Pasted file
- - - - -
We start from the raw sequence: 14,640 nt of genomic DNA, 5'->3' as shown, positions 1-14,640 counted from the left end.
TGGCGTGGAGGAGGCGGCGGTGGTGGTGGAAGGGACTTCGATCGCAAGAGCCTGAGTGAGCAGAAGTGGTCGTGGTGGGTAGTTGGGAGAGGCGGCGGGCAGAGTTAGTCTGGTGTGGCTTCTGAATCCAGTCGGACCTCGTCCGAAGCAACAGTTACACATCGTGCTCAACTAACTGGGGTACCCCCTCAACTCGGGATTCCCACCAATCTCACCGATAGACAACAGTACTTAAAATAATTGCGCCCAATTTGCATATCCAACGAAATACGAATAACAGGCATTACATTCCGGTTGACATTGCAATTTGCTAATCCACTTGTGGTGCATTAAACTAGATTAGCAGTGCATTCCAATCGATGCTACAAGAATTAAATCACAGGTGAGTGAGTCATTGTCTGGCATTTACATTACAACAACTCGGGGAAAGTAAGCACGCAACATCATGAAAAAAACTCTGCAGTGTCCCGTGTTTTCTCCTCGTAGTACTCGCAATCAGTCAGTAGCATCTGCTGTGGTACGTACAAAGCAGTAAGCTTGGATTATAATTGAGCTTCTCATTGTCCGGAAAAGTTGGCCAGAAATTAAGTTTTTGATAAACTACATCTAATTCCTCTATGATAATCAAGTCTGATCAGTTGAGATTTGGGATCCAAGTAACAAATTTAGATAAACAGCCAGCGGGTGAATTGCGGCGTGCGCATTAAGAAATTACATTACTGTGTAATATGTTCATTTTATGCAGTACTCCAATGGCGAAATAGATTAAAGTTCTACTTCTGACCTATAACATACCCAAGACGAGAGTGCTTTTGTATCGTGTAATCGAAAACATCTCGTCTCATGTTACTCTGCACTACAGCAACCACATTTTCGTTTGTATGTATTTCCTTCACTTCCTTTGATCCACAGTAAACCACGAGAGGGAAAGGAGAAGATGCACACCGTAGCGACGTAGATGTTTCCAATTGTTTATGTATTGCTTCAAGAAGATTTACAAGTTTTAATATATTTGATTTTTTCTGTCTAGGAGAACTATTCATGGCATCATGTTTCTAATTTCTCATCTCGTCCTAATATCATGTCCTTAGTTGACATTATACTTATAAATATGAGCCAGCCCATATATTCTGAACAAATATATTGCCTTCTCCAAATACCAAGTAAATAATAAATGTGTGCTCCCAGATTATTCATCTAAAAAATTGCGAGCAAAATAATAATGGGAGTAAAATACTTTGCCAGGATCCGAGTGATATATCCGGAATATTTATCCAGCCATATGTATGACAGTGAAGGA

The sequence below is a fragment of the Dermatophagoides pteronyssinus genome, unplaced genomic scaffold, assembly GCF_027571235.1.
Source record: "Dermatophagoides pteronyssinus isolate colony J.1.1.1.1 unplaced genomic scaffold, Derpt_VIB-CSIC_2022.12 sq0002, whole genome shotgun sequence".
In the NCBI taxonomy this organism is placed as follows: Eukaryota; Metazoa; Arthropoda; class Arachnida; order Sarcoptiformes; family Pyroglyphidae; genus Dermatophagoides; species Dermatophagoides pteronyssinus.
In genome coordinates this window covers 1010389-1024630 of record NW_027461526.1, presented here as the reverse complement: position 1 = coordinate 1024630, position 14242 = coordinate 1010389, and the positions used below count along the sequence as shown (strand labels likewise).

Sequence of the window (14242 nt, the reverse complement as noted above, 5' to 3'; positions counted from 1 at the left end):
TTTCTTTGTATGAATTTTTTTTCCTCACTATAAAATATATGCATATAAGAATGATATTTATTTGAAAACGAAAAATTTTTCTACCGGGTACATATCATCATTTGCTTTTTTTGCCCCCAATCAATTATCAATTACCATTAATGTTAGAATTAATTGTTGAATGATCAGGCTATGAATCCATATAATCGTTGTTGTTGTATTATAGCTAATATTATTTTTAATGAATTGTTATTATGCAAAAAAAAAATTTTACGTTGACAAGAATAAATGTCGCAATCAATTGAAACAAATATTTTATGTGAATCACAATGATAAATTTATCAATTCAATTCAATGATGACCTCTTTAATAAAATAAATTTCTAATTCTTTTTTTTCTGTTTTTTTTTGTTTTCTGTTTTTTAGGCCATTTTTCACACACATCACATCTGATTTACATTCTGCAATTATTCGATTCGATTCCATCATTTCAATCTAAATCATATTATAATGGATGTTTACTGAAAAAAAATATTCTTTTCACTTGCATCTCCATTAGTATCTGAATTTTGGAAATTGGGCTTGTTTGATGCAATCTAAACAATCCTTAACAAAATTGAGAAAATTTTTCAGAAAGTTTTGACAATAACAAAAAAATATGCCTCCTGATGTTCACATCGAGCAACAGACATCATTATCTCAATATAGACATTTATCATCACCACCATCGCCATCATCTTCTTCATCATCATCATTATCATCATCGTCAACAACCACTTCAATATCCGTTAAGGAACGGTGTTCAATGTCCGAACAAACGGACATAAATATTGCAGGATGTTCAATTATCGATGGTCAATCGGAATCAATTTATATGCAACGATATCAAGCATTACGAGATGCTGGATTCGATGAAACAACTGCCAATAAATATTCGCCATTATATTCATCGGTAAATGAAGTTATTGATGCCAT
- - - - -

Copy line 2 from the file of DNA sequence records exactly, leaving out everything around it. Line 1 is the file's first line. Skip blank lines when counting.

TGGCGTGGAGGAGGCGGCGGTGGTGGTGGAAGGGACTTCGATCGCAAGAGCCTGAGTGAGCAGAAGTGGTCGTGGTGGGTAGTTGGGAGAGGCGGCGGGCAGAGTTAGTCTGGTGTGGCTTCTGAATCCAGTCGGACCTCGTCCGAAGCAACAGTTACACATCGTGCTCAACTAACTGGGGTACCCCCTCAACTCGGGATTCCCACCAATCTCACCGATAGACAACAGTACTTAAAATAATTGCGCCCAATTTGCATATCCAACGAAATACGAATAACAGGCATTACATTCCGGTTGACATTGCAATTTGCTAATCCACTTGTGGTGCATTAAACTAGATTAGCAGTGCATTCCAATCGATGCTACAAGAATTAAATCACAGGTGAGTGAGTCATTGTCTGGCATTTACATTACAACAACTCGGGGAAAGTAAGCACGCAACATCATGAAAAAAACTCTGCAGTGTCCCGTGTTTTCTCCTCGTAGTACTCGCAATCAGTCAGTAGCATCTGCTGTGGTACGTACAAAGCAGTAAGCTTGGATTATAATTGAGCTTCTCATTGTCCGGAAAAGTTGGCCAGAAATTAAGTTTTTGATAAACTACATCTAATTCCTCTATGATAATCAAGTCTGATCAGTTGAGATTTGGGATCCAAGTAACAAATTTAGATAAACAGCCAGCGGGTGAATTGCGGCGTGCGCATTAAGAAATTACATTACTGTGTAATATGTTCATTTTATGCAGTACTCCAATGGCGAAATAGATTAAAGTTCTACTTCTGACCTATAACATACCCAAGACGAGAGTGCTTTTGTATCGTGTAATCGAAAACATCTCGTCTCATGTTACTCTGCACTACAGCAACCACATTTTCGTTTGTATGTATTTCCTTCACTTCCTTTGATCCACAGTAAACCACGAGAGGGAAAGGAGAAGATGCACACCGTAGCGACGTAGATGTTTCCAATTGTTTATGTATTGCTTCAAGAAGATTTACAAGTTTTAATATATTTGATTTTTTCTGTCTAGGAGAACTATTCATGGCATCATGTTTCTAATTTCTCATCTCGTCCTAATATCATGTCCTTAGTTGACATTATACTTATAAATATGAGCCAGCCCATATATTCTGAACAAATATATTGCCTTCTCCAAATACCAAGTAAATAATAAATGTGTGCTCCCAGATTATTCATCTAAAAAATTGCGAGCAAAATAATAATGGGAGTAAAATACTTTGCCAGGATCCGAGTGATATATCCGGAATATTTATCCAGCCATATGTATGACAGTGAAGGA